I first came across Mary Carter early in 2007 with the release of her second book Accidentally Engaged, it was a delightfully madcap romp, I classed it as the literary version of the classic BritishÂ stage genre known as ‘Farce’. When I got wind that she had a new book coming out, I was keen to read it.
I managed to acquire a pre-release copy and sat down to explore this latest exploration of the written word.
To say the least I was surprised, I guess I was expecting another dose of Accidentally Engaged, Sunnyside Blues is not at all like her last book. Mary Carter has exchanged ‘humor’ for ‘horror’, oh not the chain saw body hacking type of horror, but rather more the personal horror of reconciling the past with the present, and even the future.
Our main character is Andes, a complex woman who seeks solace in continually moving her physical environment. It is almost as if the more places she moves to, the more distant and obliterated her past becomes. She also lives vicariously though the internet and collecting match books and postcards from her virtual travels.
We catch up with Andes in Seattle, she has made the decision to rent a houseboat, although she has no visible income, and little more than the first months rent she is compelled to this idea.
The houseboat owner Jay is a drunkard with a highly intelligent, aloof, and agenda driven 10 year old son, Chase. A more unlikely group you could not find, yet somehow they quickly find a bond.
Following another drunken rant Jay finds himself in jail for slugging a cop, as if that is not bad enough there are warrants for his arrest in another state, this is not going to be a night in the drunk tank and back in the local bar by noon the next day.
Andes finds herself in the role of surrogate mother, a role that she initially fights. However a visit to Chase’s biological mother makes it clear that she is in no shape physically or mentally to take on the responsibility.
Of further concern is the fact that there have been a number of arsons in the area, and Chase seems to have a huge interest in fire. Coincidental? Maybe. Andes is torn, is this 10 year old walking genius a pyromaniac by night? A Jekyll and Hyde?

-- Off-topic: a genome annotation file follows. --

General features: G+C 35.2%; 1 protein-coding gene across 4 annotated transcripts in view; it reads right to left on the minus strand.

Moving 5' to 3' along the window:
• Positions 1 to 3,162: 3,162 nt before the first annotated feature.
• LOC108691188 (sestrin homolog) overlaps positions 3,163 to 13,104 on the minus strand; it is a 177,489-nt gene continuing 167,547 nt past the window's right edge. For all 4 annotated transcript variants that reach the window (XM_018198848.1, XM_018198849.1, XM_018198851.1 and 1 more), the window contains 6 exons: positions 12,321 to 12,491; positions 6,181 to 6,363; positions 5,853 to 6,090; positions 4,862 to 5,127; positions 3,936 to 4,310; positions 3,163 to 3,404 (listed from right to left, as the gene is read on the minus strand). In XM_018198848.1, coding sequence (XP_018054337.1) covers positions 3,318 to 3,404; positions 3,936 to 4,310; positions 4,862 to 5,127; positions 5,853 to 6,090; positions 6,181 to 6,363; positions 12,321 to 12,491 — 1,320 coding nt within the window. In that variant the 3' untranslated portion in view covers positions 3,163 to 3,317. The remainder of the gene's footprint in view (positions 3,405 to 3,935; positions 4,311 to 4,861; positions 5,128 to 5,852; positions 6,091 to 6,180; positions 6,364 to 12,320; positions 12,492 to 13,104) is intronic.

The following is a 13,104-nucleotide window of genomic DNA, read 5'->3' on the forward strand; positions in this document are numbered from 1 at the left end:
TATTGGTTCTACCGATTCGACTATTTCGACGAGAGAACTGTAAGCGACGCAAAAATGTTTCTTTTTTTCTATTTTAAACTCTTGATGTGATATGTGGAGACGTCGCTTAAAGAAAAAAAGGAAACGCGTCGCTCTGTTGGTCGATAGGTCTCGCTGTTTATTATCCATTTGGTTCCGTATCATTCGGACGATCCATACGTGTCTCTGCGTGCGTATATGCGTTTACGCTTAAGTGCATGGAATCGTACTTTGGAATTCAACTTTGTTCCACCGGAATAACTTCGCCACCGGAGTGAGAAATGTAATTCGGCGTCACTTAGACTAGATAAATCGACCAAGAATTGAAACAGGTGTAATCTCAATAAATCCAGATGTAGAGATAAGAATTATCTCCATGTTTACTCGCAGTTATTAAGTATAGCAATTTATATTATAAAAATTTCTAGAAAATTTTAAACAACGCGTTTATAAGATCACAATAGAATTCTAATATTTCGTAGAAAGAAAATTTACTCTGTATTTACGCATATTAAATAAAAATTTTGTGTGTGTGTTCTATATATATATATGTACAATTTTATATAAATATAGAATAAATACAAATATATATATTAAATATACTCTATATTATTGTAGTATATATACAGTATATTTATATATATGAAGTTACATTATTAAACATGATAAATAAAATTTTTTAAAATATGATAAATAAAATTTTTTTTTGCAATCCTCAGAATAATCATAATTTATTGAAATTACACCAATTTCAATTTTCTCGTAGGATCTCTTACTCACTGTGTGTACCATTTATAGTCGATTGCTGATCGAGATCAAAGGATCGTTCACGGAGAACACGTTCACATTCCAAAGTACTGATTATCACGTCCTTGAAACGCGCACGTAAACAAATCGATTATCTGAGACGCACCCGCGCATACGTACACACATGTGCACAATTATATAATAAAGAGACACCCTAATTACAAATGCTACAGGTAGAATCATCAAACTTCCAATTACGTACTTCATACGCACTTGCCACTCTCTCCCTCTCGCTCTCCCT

Sunnyside Blues is an adventure into dysfunction and distrust. The characters are well developed and highly credible. I think I have met them all in real life! I found Sunnyside Blues to be a very absorbing book, there are no big fights, or global takeover bids by evil villains, yet it does hold the reader. A wonderful exploration into inner space is a better description of this book. Watching the gradual relationship grow between the precocious Chase and the not quite as worldly wise as she thinks she is, Andes, is a great adventure into the human psyche.
Sunnyside Blues is a book with a lot of ‘engineering’ behind it. Some books are written merely to enjoy and then move on from. This book on the other hand has been crafted to make the reader ask questions, it is not one story, it runs on different levels and different themes.
The copy I read was pre-publication, so I do not know for sure that this part made it to the final printing, but I hope it did. Right at the end Mary Carter has included a list of topics for discussion by reading groups. I have never seen this done in a book before, and I think it is a great idea. So if you run a reading group I suggest that you try Sunnyside Blues, and if you do, please drop me a comment about what you thought of the book.
I will be doing a radio interview with Mary in the next week, I will update this review as soon as we have the schedule set.